I mean, on the whole, I would say the investment situation in the United States is reasonably healthy. You know, for the first time we have sort of major investments in infrastructure, you know, that have been funded by the government. And the CHIPS and Science Act has some more major investments, some of it designed to bring activity at home. And then we have the Inflation Reduction Act, which is designed to put, you know, funds into the energy transition in pursuit of sustainability. So when I look at the whole—I mean, there’s imbalances all over the place because of these structural transformations. And I’m sure we could find places where there’s significant deficits. But on the whole, I think the investment program, you know, or the investment situation looks moderately healthy. You are going to see just huge investments in the digital technology side as people pursue this set of opportunities.

FASKIANOS: Sharon.

BLOCK: Yeah, I don’t think I have anything to add. I mean, it is—it does feel like we are seeing more manufacturing jobs. I think we’re all—having come out of the Biden administration, I’m really excited to see sort of the full implementation of the Inflation Reduction Act and the CHIPS and Science Act. We just—I think, last week the president visited a site of the first—like, one of the first major investments. So I think that might balance out, you know, the kinds of trends that the questioner was raising.

FASKIANOS: Emily Walker, who’s legislative director for Pennsylvania Senator Katie Muth, asked: Can you talk a little bit about the wave of organizing that’s been taking place in southern United States recently?

BLOCK: Yeah, happy to. It’s a very interesting dynamic. So a couple of different trends. There has been a concerted effort, particularly driven by SEIU, Service Employees International Union, to do some kind of innovative organizing in the South. You know, the South is a very challenging place for the labor movement. Has been for a long time. And so there’s been a push to not do traditional union organizing but just try to get as many workers engaged in collective activity without necessarily using the traditional model of an NLRB election for majority exclusive representation within their workforce. You know, the South now is pretty much universally right to work, which just makes it a very challenging environment for traditional union organizing. So I think we’re going to continue to see these kinds of innovative campaigns. They’re really more like campaigns than organizing drives.

The counter to that, though, is, like in the Starbucks organizing, there’ve been about more than 300 Starbucks stores that have unionized, and a number of those are in southern states. The South has not been able to sort of put up that wall to union organizing, at least among the Starbucks organizing, that they have in terms of a lot of other sectors. But the other dynamic, which it’s too early to know whether it’s going to be successful or not, but is what I raised at the outset about the UAW’s intent now to organize the transplant car companies. Almost—not all of which, but which predominantly have located their manufacturing in the South.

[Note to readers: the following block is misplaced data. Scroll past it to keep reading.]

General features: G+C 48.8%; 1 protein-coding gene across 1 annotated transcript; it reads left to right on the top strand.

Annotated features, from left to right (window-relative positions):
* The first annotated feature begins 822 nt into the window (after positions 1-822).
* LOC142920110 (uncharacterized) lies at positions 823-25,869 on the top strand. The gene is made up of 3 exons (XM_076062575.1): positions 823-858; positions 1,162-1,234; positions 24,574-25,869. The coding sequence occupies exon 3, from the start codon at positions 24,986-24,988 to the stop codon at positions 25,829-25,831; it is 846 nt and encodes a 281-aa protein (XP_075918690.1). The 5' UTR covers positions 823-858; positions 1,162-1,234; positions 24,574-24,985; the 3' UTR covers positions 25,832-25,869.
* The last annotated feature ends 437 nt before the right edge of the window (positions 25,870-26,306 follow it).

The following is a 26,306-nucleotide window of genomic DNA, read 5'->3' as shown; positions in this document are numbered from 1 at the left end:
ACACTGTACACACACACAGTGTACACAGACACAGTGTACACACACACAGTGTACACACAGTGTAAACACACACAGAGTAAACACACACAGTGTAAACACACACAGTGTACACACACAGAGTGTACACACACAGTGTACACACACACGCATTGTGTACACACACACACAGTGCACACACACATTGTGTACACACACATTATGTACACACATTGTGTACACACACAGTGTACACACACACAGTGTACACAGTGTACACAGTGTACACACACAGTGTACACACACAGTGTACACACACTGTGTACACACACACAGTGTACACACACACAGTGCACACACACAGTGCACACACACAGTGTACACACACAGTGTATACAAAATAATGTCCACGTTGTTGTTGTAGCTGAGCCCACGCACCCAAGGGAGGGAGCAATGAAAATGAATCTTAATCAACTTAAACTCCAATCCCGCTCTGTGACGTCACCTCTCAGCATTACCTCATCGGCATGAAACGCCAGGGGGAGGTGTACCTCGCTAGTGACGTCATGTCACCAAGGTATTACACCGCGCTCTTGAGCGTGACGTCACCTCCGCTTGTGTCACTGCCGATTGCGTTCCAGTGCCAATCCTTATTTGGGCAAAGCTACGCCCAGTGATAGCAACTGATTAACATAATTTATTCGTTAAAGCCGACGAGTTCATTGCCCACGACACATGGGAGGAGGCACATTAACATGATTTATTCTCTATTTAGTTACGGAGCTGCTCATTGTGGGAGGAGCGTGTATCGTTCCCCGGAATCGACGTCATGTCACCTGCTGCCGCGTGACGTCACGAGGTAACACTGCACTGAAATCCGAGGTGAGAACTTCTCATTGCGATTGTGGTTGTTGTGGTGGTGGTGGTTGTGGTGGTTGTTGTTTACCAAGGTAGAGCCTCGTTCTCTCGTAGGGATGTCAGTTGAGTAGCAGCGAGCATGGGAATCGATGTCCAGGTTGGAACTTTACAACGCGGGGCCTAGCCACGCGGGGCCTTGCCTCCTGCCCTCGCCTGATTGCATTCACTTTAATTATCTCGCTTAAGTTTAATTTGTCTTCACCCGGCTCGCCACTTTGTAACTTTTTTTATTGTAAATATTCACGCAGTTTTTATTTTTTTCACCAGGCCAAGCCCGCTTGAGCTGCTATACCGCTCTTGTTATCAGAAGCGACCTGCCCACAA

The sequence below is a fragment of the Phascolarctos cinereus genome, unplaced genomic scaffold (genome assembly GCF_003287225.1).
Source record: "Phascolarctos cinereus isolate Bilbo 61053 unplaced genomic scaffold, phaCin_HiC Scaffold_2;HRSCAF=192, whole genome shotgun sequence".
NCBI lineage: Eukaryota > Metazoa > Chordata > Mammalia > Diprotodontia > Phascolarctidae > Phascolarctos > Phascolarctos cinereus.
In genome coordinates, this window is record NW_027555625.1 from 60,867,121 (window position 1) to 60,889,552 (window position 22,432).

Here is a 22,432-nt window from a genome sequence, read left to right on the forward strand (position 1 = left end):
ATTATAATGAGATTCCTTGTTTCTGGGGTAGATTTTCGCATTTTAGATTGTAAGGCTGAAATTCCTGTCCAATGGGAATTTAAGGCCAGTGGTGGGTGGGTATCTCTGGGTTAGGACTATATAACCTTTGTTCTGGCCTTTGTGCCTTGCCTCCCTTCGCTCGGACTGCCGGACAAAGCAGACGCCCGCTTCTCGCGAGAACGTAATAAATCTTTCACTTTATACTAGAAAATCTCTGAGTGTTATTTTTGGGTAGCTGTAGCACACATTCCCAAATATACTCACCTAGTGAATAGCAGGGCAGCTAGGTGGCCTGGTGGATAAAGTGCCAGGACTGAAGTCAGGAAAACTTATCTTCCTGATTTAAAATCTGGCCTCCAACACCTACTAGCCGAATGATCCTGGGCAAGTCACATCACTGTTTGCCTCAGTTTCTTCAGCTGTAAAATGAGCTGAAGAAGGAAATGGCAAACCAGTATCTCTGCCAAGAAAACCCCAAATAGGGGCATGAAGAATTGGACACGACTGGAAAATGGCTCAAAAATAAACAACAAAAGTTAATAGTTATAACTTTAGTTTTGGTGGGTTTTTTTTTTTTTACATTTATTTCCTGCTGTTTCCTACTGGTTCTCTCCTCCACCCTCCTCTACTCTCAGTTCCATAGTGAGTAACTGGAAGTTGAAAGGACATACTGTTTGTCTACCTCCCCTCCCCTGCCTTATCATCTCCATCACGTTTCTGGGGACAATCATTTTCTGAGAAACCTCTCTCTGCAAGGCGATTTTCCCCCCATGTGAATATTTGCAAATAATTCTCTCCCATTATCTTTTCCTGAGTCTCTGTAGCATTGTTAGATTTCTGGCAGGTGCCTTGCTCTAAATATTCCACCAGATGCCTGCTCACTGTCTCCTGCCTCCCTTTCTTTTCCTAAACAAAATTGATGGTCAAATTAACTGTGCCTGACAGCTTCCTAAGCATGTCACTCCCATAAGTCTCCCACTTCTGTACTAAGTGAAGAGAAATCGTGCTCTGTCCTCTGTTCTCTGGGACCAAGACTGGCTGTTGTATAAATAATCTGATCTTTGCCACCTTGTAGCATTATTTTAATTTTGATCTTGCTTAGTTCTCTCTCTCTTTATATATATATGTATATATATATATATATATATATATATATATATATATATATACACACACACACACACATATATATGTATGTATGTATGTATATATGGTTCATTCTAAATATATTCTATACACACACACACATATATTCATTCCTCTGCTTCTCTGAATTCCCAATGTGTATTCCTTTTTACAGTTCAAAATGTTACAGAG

And we also have—Ford is building the Blue Oval Plant, which is going to be, I think, one of the largest auto manufacturing plants in the country, if not the world. And they have now made a commitment to not try to stop the union from coming into Blue Oval. So that’s in Mississippi. That is going to be a union plant. That’s a big deal. But then the big question is going to be whether the UAW can organize other car companies that are not union in this. And I’ll note, they’re not union in this country. Most of these companies have unionized workers everywhere else in the world. And they seem to figure out a way to make money in plants in other countries with unionized workforces. They come here, and they fight the UAW sort of tooth and nail to keep the union out of their plants here, again, which are mostly located in the South.

So, you know, we’ll see. I think after this most recent UAW strike, underestimating the new president Shawn Fain is not a good idea. He did things in this strike that nobody thought he would be able to pull off. So I think, again, one of the big stories in 2024 is going to be whether we’re going to see inroads for labor in the South, particularly through these auto companies.